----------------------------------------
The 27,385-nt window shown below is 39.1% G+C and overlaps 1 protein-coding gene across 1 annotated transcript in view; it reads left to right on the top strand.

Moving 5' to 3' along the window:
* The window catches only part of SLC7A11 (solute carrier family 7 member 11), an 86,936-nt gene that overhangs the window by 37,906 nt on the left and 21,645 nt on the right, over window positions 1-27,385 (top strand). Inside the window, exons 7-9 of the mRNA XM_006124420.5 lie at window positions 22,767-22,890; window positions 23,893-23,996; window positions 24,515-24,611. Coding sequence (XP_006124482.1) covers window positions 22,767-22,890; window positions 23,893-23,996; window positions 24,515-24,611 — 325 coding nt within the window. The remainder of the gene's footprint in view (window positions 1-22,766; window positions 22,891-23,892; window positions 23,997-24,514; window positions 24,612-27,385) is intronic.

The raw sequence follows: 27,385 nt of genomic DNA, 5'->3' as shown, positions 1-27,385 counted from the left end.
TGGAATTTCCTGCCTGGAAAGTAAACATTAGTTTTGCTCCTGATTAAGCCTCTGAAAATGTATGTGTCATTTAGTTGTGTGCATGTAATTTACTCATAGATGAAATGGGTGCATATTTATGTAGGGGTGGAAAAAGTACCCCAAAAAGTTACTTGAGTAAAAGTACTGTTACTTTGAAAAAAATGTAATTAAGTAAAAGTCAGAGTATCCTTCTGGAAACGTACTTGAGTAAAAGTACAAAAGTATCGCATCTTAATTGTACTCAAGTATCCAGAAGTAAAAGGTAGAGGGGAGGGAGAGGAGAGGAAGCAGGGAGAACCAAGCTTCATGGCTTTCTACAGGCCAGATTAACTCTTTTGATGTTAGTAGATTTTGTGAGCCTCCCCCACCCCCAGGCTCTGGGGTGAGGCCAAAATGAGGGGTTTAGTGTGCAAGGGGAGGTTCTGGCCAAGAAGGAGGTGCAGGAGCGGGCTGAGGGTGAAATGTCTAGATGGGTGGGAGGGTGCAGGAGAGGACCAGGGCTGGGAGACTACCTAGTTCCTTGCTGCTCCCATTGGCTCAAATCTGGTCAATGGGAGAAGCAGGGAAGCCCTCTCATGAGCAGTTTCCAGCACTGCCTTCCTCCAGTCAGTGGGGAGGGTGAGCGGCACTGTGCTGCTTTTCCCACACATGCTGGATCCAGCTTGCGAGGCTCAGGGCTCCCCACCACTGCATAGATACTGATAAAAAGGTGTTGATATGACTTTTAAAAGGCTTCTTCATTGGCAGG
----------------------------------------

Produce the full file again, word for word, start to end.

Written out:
The 27,385-nt window shown below is 39.1% G+C and overlaps 1 protein-coding gene across 1 annotated transcript in view; it reads left to right on the top strand.

Moving 5' to 3' along the window:
* The window catches only part of SLC7A11 (solute carrier family 7 member 11), an 86,936-nt gene that overhangs the window by 37,906 nt on the left and 21,645 nt on the right, over window positions 1-27,385 (top strand). Inside the window, exons 7-9 of the mRNA XM_006124420.5 lie at window positions 22,767-22,890; window positions 23,893-23,996; window positions 24,515-24,611. Coding sequence (XP_006124482.1) covers window positions 22,767-22,890; window positions 23,893-23,996; window positions 24,515-24,611 — 325 coding nt within the window. The remainder of the gene's footprint in view (window positions 1-22,766; window positions 22,891-23,892; window positions 23,997-24,514; window positions 24,612-27,385) is intronic.

The raw sequence follows: 27,385 nt of genomic DNA, 5'->3' as shown, positions 1-27,385 counted from the left end.
TGGAATTTCCTGCCTGGAAAGTAAACATTAGTTTTGCTCCTGATTAAGCCTCTGAAAATGTATGTGTCATTTAGTTGTGTGCATGTAATTTACTCATAGATGAAATGGGTGCATATTTATGTAGGGGTGGAAAAAGTACCCCAAAAAGTTACTTGAGTAAAAGTACTGTTACTTTGAAAAAAATGTAATTAAGTAAAAGTCAGAGTATCCTTCTGGAAACGTACTTGAGTAAAAGTACAAAAGTATCGCATCTTAATTGTACTCAAGTATCCAGAAGTAAAAGGTAGAGGGGAGGGAGAGGAGAGGAAGCAGGGAGAACCAAGCTTCATGGCTTTCTACAGGCCAGATTAACTCTTTTGATGTTAGTAGATTTTGTGAGCCTCCCCCACCCCCAGGCTCTGGGGTGAGGCCAAAATGAGGGGTTTAGTGTGCAAGGGGAGGTTCTGGCCAAGAAGGAGGTGCAGGAGCGGGCTGAGGGTGAAATGTCTAGATGGGTGGGAGGGTGCAGGAGAGGACCAGGGCTGGGAGACTACCTAGTTCCTTGCTGCTCCCATTGGCTCAAATCTGGTCAATGGGAGAAGCAGGGAAGCCCTCTCATGAGCAGTTTCCAGCACTGCCTTCCTCCAGTCAGTGGGGAGGGTGAGCGGCACTGTGCTGCTTTTCCCACACATGCTGGATCCAGCTTGCGAGGCTCAGGGCTCCCCACCACTGCATAGATACTGATAAAAAGGTGTTGATATGACTTTTAAAAGGCTTCTTCATTGGCAGG